Saturday, November 27, 2010

Lady Emma Hamilton Regency Romance Era Supermodel and Cultural Icon

My degrees are in history--which, when chosen as a profession, is probably the best way there is to die both educated and poor--but regardless of that fact there was never any other choice for me. Children and family notwithstanding, I've always loved history with a depth of passion unmatched by almost any other in my life--the unimaginable heroics, the glory and the majesty, the dark and scandalous hidden depths, the purity and the pain, the total culminating whimsy created by the collision of circumstance, fate...and opinion that has changed history's course 10 million times a day ever since time began. I love it all and can happily spend hours and days jumping from nebulously connected fact to nebulously connected fact like a bloodhound on a cold trail, seeking the truth behind some long ago writer's opinion....

Lady Hamilton as Thais by Sir Joshua ReynoldsWomen's history is my favorite and that is one historical topic that truly offers a world of cold trails to follow, for let's be honest here--to the victor not only goes the spoils; but the right to tell the story in the way they see fit--and when it comes to history...women were more often than not the losers. If there is ever any doubt about that in your mind--try reading contemporary 19th century accounts of the true Regency Romance era love story of the incredibly beautiful, Lady Emma Hamilton (1765-1815) and her lover, the brilliant naval strategist, Lord Admiral Nelson. He was the hero of his time and she was the mother of his illegitimate children and the bad-girl tabloid queen and supermodel of her day. He was venerated and buried with all honors as the hero of the Battle of Trafalgar and she was vilified by her country and the journalists of her day--condemned to die in pain and poverty in a foreign land.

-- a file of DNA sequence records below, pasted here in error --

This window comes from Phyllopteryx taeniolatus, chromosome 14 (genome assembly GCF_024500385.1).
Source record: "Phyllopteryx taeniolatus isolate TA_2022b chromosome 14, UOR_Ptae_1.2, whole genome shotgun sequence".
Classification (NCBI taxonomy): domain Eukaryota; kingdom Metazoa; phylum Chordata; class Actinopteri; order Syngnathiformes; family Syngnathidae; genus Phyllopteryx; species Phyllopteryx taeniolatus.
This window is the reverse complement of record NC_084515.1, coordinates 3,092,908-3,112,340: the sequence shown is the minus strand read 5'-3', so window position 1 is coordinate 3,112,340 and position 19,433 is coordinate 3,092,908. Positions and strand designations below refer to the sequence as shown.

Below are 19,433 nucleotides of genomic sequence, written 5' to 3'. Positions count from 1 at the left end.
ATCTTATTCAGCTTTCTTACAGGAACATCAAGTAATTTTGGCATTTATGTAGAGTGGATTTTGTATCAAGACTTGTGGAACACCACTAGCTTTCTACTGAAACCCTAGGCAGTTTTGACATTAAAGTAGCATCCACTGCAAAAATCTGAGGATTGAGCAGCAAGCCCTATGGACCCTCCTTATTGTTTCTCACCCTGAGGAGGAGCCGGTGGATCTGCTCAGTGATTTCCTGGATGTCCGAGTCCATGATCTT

Lady Hamilton as Circe. A hauntingly beautiful portrait by George Romney.
He was war torn, disabled and idolized as a war hero. She scratched her way up from humble beginnings and was denigrated for it; but what would he have been without her? True he was already a hero before they met; but she gained enormous influence with Neapolitan Queen Marie Caroline and used that influence to both the advantage of Nelson, her country and that of the fighting men of the British navy. In addition, she provided Nelson with a degree of unbounded love and adoration that could not help but counteract the disfiguring infirmities he had acquired along with the titles, honors and rewards that accompanied his status. Although the clearest picture of this can be achieved by reading his Love Letters to her, and in his last will and testament--if you don't have the time or inclination to read them, take a moment and watch this clip from That Hamilton Woman- (The Criterion Collection)--starring the gorgeous Vivian Leigh. (It's a wonderful movie. I saw it years ago and never forgot it--and I just gave myself a copy as a early Christmas present.)

"OCTOBER 21st, 1805. Then in sight of the Combined Fleets of France and Spain, distant about ten miles.

"WHEREAS the eminent services of EMMA HAMILTON, widow of the Right Honourable Sir WILLIAM HAMILTON, have been of the very greatest service to my King and Country, to my knowledge, without ever receiving any reward from either our King or Country:

"First, that she obtained the King of Spain's letter, in 1796, to his brother the King of Naples, acquainting him of his intention to declare war against England; from which letter the ministry sent out orders to the then Sir JOHN JERVIS, to strike a stroke if opportunity offered, against either the arsenals of Spain or her fleets:—that neither of these was done, is not the fault of Lady HAMILTON; the opportunity might have been offered:

"Secondly: the British Fleet under my command could never have returned the second time to Egypt, had not Lady HAMILTON'S influence with the Queen of Naples caused letters to be wrote to the Governor of Syracuse, that he was to encourage the Fleet's being supplied with every thing, should they put into any port in Sicily. We put into Syracuse, and received every supply; went to Egypt, and destroyed the French Fleet: